A Guide to Appearing at Court for a Driving Offence
By Ava Watkins
If you’ve never been to court before, you’re unlikely to know what to expect. Being accused of a driving offence can lead to serious ramifications for your social and business life, so it’s important that you get to grips with the legal process. An informed defendant is likelier to emerge with a more positive outcome than someone who didn’t do their homework. Remember that legal cases can be far-reaching and expensive.
How Long Will It Take My Case To Get To Court?
Usually, the police have up to six months (from the date of the incident) to summon you to court. That doesn’t mean that you have to be informed within this period; it just means that the police need to get the case to court within this timeframe. As a rule of thumb, if the authorities are slow off the mark, you may be going to court as late as 7-8 months after the incident.
Do You Have To Attend?
Depending on the offence, you may not have to be physically present. Most cases can be closed through correspondence. However, any serious offences will require your presence. If you could potentially have your licence disqualified, you will have to defend yourself. A legal representative can sometimes go in your stead, so ask before you travel.
How Long Will The Hearing Last For?
You have to come prepared. If you don’t, you will unnecessarily draw out the whole process. Guilty pleas can take as long as 30 minutes. Not guilty cases are usually considerably longer.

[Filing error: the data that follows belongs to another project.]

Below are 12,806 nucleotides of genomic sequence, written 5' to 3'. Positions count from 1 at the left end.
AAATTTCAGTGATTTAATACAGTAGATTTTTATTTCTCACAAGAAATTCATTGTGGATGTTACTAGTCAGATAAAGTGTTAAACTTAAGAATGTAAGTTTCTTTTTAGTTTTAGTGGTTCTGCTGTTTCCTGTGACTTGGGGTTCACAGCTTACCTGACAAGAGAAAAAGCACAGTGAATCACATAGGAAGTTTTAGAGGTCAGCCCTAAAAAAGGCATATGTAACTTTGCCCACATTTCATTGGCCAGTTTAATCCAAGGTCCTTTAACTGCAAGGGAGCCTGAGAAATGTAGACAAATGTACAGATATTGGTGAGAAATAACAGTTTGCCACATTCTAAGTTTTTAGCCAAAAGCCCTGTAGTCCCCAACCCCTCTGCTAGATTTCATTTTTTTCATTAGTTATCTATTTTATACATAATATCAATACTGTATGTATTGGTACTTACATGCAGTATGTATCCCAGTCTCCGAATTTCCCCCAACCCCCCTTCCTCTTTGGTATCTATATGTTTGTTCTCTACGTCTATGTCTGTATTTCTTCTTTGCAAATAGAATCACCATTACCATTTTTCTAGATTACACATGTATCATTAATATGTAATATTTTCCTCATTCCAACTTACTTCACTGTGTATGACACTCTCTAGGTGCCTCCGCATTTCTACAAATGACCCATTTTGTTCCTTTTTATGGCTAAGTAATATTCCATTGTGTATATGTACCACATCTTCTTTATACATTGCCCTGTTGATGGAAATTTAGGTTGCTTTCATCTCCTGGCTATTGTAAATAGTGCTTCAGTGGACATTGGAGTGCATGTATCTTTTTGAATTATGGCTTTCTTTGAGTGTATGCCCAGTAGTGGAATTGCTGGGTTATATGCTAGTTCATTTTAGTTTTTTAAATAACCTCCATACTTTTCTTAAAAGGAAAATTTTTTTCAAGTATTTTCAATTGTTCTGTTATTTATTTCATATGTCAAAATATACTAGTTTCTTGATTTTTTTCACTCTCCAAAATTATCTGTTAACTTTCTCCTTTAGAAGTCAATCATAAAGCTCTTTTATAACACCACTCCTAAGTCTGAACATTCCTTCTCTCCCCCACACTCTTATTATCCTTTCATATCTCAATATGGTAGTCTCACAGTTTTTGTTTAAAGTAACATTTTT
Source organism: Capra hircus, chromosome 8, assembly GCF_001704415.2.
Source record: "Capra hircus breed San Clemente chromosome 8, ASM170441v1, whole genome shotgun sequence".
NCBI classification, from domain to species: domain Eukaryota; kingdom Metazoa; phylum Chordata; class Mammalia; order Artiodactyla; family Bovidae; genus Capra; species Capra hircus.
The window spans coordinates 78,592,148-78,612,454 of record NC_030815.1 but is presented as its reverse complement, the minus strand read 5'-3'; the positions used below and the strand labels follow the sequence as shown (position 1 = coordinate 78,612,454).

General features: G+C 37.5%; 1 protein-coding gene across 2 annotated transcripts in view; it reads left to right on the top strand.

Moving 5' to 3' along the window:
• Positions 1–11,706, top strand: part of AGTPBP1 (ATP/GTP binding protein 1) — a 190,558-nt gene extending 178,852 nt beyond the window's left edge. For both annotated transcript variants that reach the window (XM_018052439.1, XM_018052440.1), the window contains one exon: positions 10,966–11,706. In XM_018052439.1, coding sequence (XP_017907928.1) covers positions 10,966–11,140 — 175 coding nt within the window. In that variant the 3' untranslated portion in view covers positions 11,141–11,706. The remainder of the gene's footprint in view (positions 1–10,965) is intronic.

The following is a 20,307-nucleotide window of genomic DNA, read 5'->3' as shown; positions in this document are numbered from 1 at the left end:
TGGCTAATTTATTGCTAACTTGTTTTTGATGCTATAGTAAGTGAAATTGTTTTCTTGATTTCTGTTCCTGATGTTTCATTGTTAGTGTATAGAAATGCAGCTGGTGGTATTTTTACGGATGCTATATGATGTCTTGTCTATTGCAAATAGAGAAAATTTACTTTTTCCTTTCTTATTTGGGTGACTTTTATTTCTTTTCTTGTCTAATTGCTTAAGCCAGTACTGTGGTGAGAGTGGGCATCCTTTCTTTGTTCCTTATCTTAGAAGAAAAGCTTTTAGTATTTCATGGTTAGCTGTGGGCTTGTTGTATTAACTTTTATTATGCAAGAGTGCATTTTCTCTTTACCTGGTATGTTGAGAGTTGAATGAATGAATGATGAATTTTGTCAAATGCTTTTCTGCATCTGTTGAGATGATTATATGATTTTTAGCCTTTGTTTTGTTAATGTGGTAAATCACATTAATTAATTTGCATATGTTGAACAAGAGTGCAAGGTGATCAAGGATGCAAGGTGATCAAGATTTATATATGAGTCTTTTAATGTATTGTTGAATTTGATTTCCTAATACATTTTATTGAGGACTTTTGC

Will It All Be Over And Done With Then?
When the defendant pleads guilty, the Court will try to settle the matter in one sitting. It’s not necessarily guaranteed, so be prepared to adjourn. Not guilty hearings usually take at least two court hearings to finalise.
Will You Receive Help?
Once you’ve been issued a summons to court, you will be expected to take the necessary steps for your case, such as hiring a lawyer and gathering evidence. A legal representative and a carefully constructed case won’t be waiting for you when you arrive, unless you organise it yourself.
Can You Represent Yourself At Court?
You are within your rights to represent yourself in court, but it isn’t advisable; especially if the case is serious. Where possible, it’s best to hire a qualified solicitor that specialises in motor law. If you plan to represent yourself, at least seek legal advice before you do so.
What Are The Advantages Of Hiring A Solicitor?
With a specialist motor solicitor, you can relax and let them take care of the complicated legal process, knowing that your chances of success are significantly increased. You’ll benefit from their previous experience of similar offences. If your licence is threatened, it’s best to put together the most watertight case possible. This is even more crucial, if you rely on your licence to do your job.
Composed by Ava Watkins on behalf of Driving Offence drink driving solicitors. Visit their drink driving solicitor page here http://www.drivingoffence.com/ for more information on these types of matters.